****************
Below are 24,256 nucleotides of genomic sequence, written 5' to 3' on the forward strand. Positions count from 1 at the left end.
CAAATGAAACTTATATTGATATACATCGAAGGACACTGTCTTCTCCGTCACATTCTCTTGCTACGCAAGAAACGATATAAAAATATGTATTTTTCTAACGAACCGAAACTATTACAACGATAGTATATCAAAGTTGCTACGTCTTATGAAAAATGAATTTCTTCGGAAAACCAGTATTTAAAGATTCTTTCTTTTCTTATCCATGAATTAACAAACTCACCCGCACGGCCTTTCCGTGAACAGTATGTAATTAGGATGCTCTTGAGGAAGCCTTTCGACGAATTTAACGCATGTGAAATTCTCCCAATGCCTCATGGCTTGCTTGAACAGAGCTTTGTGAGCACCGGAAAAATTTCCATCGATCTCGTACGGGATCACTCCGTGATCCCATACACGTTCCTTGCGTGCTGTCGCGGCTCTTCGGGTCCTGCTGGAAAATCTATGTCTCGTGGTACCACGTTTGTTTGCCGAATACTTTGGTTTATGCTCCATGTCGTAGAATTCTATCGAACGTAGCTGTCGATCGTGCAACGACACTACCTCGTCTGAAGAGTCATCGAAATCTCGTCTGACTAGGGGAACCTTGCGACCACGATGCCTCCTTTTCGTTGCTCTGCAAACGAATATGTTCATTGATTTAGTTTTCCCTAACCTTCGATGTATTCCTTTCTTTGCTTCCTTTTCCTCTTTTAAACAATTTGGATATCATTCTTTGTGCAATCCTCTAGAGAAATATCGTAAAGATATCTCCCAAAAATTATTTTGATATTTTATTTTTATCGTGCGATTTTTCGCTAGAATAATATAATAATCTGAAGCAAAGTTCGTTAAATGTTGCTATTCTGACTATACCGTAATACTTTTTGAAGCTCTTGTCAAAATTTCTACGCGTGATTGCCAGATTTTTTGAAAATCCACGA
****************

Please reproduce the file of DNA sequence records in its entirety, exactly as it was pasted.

Below are 24,256 nucleotides of genomic sequence, written 5' to 3' on the forward strand. Positions count from 1 at the left end.
CAAATGAAACTTATATTGATATACATCGAAGGACACTGTCTTCTCCGTCACATTCTCTTGCTACGCAAGAAACGATATAAAAATATGTATTTTTCTAACGAACCGAAACTATTACAACGATAGTATATCAAAGTTGCTACGTCTTATGAAAAATGAATTTCTTCGGAAAACCAGTATTTAAAGATTCTTTCTTTTCTTATCCATGAATTAACAAACTCACCCGCACGGCCTTTCCGTGAACAGTATGTAATTAGGATGCTCTTGAGGAAGCCTTTCGACGAATTTAACGCATGTGAAATTCTCCCAATGCCTCATGGCTTGCTTGAACAGAGCTTTGTGAGCACCGGAAAAATTTCCATCGATCTCGTACGGGATCACTCCGTGATCCCATACACGTTCCTTGCGTGCTGTCGCGGCTCTTCGGGTCCTGCTGGAAAATCTATGTCTCGTGGTACCACGTTTGTTTGCCGAATACTTTGGTTTATGCTCCATGTCGTAGAATTCTATCGAACGTAGCTGTCGATCGTGCAACGACACTACCTCGTCTGAAGAGTCATCGAAATCTCGTCTGACTAGGGGAACCTTGCGACCACGATGCCTCCTTTTCGTTGCTCTGCAAACGAATATGTTCATTGATTTAGTTTTCCCTAACCTTCGATGTATTCCTTTCTTTGCTTCCTTTTCCTCTTTTAAACAATTTGGATATCATTCTTTGTGCAATCCTCTAGAGAAATATCGTAAAGATATCTCCCAAAAATTATTTTGATATTTTATTTTTATCGTGCGATTTTTCGCTAGAATAATATAATAATCTGAAGCAAAGTTCGTTAAATGTTGCTATTCTGACTATACCGTAATACTTTTTGAAGCTCTTGTCAAAATTTCTACGCGTGATTGCCAGATTTTTTGAAAATCCACGA